Richard was fatally wounded by a crossbow bolt as he supervised the siege of a castle in Limousin. It is recorded that, as he lay dying, the youth who fired the bolt was brought to his presence. The king forgave him and ordered him to be set free. However, the poor boy was allegedly flayed and hanged soon after the king died. Richard the Lionheart was regarded as a model of chivalrous valour. He wrote poems and was a patron of the Langue d’Oc troubadour culture of Aquitaine, but he shared in full measure the Plantagenet sins of lust, pride and greed. Above all, his reputation for chivalry was undermined by a record of vicious cruelty, bordering on psychosis. He will, however, always be remembered as a valiant crusader.
He shared the effort of trying to keep the Holy Land in Christian hands with thousands of other knights and nobles across Europe. Many lost their lives in that religious struggle and the other crusades which followed; they died either in battle or due to disease. Others returned home, some badly scarred from wounds sustained in combat. The cross-legged figures of crusaders dressed in full armour can still be viewed on tombs in many British churches today.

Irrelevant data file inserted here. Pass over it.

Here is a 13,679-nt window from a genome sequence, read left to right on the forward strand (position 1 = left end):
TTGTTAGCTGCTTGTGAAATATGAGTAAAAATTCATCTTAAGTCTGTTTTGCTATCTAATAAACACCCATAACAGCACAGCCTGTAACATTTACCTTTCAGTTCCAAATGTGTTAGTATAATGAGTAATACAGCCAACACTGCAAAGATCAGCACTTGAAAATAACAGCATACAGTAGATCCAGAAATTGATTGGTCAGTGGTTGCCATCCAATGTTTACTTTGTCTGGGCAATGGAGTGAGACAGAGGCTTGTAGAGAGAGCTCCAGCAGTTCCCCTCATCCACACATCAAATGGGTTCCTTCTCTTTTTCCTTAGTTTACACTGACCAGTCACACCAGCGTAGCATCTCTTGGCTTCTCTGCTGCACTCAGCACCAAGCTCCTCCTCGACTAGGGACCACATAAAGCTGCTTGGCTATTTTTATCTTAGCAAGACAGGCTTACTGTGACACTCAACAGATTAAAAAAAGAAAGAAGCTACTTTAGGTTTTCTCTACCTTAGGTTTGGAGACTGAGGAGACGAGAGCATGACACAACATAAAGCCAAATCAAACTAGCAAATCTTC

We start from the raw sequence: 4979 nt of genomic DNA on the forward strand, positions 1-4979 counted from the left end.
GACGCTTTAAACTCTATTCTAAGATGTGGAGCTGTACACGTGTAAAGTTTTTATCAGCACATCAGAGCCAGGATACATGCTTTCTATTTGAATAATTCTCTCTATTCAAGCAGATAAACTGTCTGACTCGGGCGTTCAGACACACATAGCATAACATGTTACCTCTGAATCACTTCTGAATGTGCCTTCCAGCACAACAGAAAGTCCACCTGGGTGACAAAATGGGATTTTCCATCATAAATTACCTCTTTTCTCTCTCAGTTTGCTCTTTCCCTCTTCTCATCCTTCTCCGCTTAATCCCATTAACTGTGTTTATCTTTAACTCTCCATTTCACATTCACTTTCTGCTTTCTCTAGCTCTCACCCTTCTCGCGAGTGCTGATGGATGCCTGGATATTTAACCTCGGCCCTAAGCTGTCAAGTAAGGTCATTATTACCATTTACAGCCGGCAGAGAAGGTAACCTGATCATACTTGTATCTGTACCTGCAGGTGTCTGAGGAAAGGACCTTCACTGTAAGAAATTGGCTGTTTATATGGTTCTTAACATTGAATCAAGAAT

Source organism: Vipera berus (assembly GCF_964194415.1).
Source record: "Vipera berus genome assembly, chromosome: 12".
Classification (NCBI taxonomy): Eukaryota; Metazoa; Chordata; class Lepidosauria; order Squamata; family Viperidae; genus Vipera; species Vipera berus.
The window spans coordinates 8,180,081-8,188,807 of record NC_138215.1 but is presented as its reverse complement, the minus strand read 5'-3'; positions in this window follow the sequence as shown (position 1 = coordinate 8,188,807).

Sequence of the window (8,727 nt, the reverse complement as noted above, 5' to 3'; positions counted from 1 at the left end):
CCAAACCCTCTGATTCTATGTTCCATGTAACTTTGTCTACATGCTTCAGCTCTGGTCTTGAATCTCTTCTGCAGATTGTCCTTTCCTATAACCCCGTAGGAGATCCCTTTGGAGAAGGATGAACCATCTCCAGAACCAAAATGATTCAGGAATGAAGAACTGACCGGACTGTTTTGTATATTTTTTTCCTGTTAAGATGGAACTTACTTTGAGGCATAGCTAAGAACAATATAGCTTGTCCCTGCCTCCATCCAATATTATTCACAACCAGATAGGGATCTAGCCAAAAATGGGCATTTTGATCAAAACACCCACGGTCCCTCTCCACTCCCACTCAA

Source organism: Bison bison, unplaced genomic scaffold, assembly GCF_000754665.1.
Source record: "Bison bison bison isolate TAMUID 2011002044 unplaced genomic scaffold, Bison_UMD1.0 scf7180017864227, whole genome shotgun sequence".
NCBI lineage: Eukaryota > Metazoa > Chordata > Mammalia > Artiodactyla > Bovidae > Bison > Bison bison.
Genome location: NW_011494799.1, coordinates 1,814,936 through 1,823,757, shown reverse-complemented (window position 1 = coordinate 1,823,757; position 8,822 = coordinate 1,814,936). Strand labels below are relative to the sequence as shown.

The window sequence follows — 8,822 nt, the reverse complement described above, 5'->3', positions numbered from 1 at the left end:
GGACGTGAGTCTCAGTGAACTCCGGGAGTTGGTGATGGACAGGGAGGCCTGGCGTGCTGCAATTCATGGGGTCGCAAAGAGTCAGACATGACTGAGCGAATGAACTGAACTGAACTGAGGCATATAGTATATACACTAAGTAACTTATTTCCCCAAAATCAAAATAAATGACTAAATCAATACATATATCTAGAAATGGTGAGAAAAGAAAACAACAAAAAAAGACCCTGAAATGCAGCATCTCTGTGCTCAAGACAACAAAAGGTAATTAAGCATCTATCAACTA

Some were so moved by the appeal to serve as Christian knights that they took the religious vows of poverty, chastity and obedience and joined the Knights Templar, thus becoming in effect warrior monks. The Templars were an international organisation devoted to protecting pilgrims and the Holy Places in Palestine. They quickly developed into the foremost military organisation in the Christian East with recruitment and training establishments in every western Christian country. They also soon became a wealthy banking organisation, issuing letters of credit to pilgrims and crusaders which could be encashed in part or in full at any Temple preceptory on their journey. The Temple Church remains as a memorial of their presence in London. Any place in England with Temple in its name was once a possession of the Templars. The order was annulled in 1312 and its leaders were executed in Paris accused of blasphemy, but in England the order was quietly disbanded and its property was eventually handed over to the fellow-crusading order the Knights Hospitallers in 1324.
Prince John, the youngest son of Henry II, took the crown on the death of his brother. Right from the start there was strife about his right to rule over the Angevin lands in France and his suitability to sit on the English throne. Many in France supported Arthur, the young son of John’s dead brother Geoffrey of Brittany. Arthur’s mother Constance claimed Anjou and Maine on his behalf.